Social media platforms including Facebook, Instagram, WhatsApp, Messenger, and more – which share many of the same servers and systems – have been down most of the day. Within minutes, Facebook had disappeared from the internet.
The impact was immediate and global. Facebook has built itself into a linchpin platform with messaging, livestreaming, virtual reality and many other digital services. In some countries, like Myanmar and India, Facebook is synonymous with the internet.
The fallout also cascaded, because Facebook is used to sign in to many other apps and services. That led to unexpected domino effects such as people not being able to log into shopping websites or sign into their smart TVs, thermostats and other internet-connected devices.
Now, imagine if your entire online presence depended on a third-party social media network over which you have no control. I’ve been saying for years that social media platforms are like renting – you don’t own the platform. They can turn off your access whenever they want. Or, like today, if you depend on them to reach your users and they go down, you are stuck because your followers don’t belong to you – they belong to Facebook.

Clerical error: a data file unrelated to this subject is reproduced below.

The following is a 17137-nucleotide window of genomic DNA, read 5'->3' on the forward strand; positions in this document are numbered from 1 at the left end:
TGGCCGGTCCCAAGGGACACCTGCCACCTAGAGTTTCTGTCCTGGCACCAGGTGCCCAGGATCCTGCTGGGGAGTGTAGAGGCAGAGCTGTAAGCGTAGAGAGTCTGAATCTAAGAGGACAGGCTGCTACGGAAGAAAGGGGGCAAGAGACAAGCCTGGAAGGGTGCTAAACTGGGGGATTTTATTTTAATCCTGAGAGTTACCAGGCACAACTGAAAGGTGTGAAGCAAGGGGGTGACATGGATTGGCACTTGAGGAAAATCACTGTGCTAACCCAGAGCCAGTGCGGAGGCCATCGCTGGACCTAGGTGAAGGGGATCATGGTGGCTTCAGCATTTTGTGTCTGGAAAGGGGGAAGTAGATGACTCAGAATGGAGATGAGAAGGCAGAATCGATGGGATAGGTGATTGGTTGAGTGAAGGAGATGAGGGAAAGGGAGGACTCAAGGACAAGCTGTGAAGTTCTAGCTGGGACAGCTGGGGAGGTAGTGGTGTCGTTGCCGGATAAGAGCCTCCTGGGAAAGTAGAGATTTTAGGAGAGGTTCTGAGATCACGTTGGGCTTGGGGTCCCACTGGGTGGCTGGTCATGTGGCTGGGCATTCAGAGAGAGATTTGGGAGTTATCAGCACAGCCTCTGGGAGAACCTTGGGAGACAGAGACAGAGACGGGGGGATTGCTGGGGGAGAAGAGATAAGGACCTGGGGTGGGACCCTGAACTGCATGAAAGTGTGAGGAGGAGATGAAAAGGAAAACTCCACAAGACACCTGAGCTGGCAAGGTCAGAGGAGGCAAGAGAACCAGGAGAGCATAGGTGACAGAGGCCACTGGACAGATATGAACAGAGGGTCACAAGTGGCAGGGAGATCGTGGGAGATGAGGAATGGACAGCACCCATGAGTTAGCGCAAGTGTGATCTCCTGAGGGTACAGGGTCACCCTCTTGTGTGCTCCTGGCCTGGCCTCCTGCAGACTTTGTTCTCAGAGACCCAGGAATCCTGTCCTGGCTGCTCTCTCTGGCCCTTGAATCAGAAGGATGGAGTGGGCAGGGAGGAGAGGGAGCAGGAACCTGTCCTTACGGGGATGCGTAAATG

Recently, I tried advertising the Small Ship Cruising Expo using Facebook ads. But Facebook decided they didn’t like the website I was directing traffic to, and they pulled the ad. No explanation other than “this website doesn’t meet our community standards.” I tried to file a protest and was informed by a robo response that I couldn’t contest the decision. In other words, “you’re screwed.”
My point is, you cannot rely on ANY 3rd party platform for your business. It is critical that you build up your own list of followers with their email addresses and phone numbers. New laws and privacy concerns are making it tougher than ever to market based on user behaviors and interest based targeting, so having your own list where people have raised their hand and joined your network is more important than ever. Today was merely a warning.